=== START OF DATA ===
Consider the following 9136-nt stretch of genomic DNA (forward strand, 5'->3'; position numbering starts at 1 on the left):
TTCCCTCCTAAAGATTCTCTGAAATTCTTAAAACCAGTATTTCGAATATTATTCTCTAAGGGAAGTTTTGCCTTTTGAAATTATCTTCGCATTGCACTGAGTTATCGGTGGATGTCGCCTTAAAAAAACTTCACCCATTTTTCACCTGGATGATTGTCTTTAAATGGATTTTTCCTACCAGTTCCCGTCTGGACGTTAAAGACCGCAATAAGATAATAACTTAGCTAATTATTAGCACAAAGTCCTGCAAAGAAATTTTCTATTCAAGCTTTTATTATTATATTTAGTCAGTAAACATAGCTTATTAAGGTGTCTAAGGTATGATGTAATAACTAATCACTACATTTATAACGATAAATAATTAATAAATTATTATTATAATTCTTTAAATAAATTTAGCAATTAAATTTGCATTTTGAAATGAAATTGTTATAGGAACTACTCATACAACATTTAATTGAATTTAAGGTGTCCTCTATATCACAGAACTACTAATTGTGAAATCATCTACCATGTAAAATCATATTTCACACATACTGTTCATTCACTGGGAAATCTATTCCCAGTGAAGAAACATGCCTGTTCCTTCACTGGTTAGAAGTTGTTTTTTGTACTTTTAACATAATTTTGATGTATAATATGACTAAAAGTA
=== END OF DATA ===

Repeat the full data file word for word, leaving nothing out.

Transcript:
Consider the following 9136-nt stretch of genomic DNA (forward strand, 5'->3'; position numbering starts at 1 on the left):
TTCCCTCCTAAAGATTCTCTGAAATTCTTAAAACCAGTATTTCGAATATTATTCTCTAAGGGAAGTTTTGCCTTTTGAAATTATCTTCGCATTGCACTGAGTTATCGGTGGATGTCGCCTTAAAAAAACTTCACCCATTTTTCACCTGGATGATTGTCTTTAAATGGATTTTTCCTACCAGTTCCCGTCTGGACGTTAAAGACCGCAATAAGATAATAACTTAGCTAATTATTAGCACAAAGTCCTGCAAAGAAATTTTCTATTCAAGCTTTTATTATTATATTTAGTCAGTAAACATAGCTTATTAAGGTGTCTAAGGTATGATGTAATAACTAATCACTACATTTATAACGATAAATAATTAATAAATTATTATTATAATTCTTTAAATAAATTTAGCAATTAAATTTGCATTTTGAAATGAAATTGTTATAGGAACTACTCATACAACATTTAATTGAATTTAAGGTGTCCTCTATATCACAGAACTACTAATTGTGAAATCATCTACCATGTAAAATCATATTTCACACATACTGTTCATTCACTGGGAAATCTATTCCCAGTGAAGAAACATGCCTGTTCCTTCACTGGTTAGAAGTTGTTTTTTGTACTTTTAACATAATTTTGATGTATAATATGACTAAAAGTA